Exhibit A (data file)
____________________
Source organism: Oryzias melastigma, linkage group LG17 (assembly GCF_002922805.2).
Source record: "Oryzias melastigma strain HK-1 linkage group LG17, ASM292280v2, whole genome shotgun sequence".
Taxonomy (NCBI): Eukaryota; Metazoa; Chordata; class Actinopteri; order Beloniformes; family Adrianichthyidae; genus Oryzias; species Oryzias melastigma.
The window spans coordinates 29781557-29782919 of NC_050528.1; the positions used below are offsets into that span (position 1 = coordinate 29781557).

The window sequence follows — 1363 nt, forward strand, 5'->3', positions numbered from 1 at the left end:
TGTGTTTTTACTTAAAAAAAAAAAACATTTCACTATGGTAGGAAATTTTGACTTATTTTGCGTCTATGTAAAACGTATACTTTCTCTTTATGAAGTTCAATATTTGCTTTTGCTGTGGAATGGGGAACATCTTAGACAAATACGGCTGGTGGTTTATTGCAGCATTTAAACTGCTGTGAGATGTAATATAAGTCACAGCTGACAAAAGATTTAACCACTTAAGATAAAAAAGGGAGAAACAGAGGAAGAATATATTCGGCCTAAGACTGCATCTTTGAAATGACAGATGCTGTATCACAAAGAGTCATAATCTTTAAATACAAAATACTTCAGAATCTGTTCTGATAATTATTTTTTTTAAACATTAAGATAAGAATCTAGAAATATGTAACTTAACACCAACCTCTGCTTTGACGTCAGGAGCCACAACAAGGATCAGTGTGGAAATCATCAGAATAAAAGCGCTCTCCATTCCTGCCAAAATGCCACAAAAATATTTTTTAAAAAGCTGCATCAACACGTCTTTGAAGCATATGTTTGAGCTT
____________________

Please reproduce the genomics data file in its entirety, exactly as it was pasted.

Source organism: Oryzias melastigma, linkage group LG17 (assembly GCF_002922805.2).
Source record: "Oryzias melastigma strain HK-1 linkage group LG17, ASM292280v2, whole genome shotgun sequence".
Taxonomy (NCBI): Eukaryota; Metazoa; Chordata; class Actinopteri; order Beloniformes; family Adrianichthyidae; genus Oryzias; species Oryzias melastigma.
The window spans coordinates 29781557-29782919 of NC_050528.1; the positions used below are offsets into that span (position 1 = coordinate 29781557).

The window sequence follows — 1363 nt, forward strand, 5'->3', positions numbered from 1 at the left end:
TGTGTTTTTACTTAAAAAAAAAAAACATTTCACTATGGTAGGAAATTTTGACTTATTTTGCGTCTATGTAAAACGTATACTTTCTCTTTATGAAGTTCAATATTTGCTTTTGCTGTGGAATGGGGAACATCTTAGACAAATACGGCTGGTGGTTTATTGCAGCATTTAAACTGCTGTGAGATGTAATATAAGTCACAGCTGACAAAAGATTTAACCACTTAAGATAAAAAAGGGAGAAACAGAGGAAGAATATATTCGGCCTAAGACTGCATCTTTGAAATGACAGATGCTGTATCACAAAGAGTCATAATCTTTAAATACAAAATACTTCAGAATCTGTTCTGATAATTATTTTTTTTAAACATTAAGATAAGAATCTAGAAATATGTAACTTAACACCAACCTCTGCTTTGACGTCAGGAGCCACAACAAGGATCAGTGTGGAAATCATCAGAATAAAAGCGCTCTCCATTCCTGCCAAAATGCCACAAAAATATTTTTTAAAAAGCTGCATCAACACGTCTTTGAAGCATATGTTTGAGCTT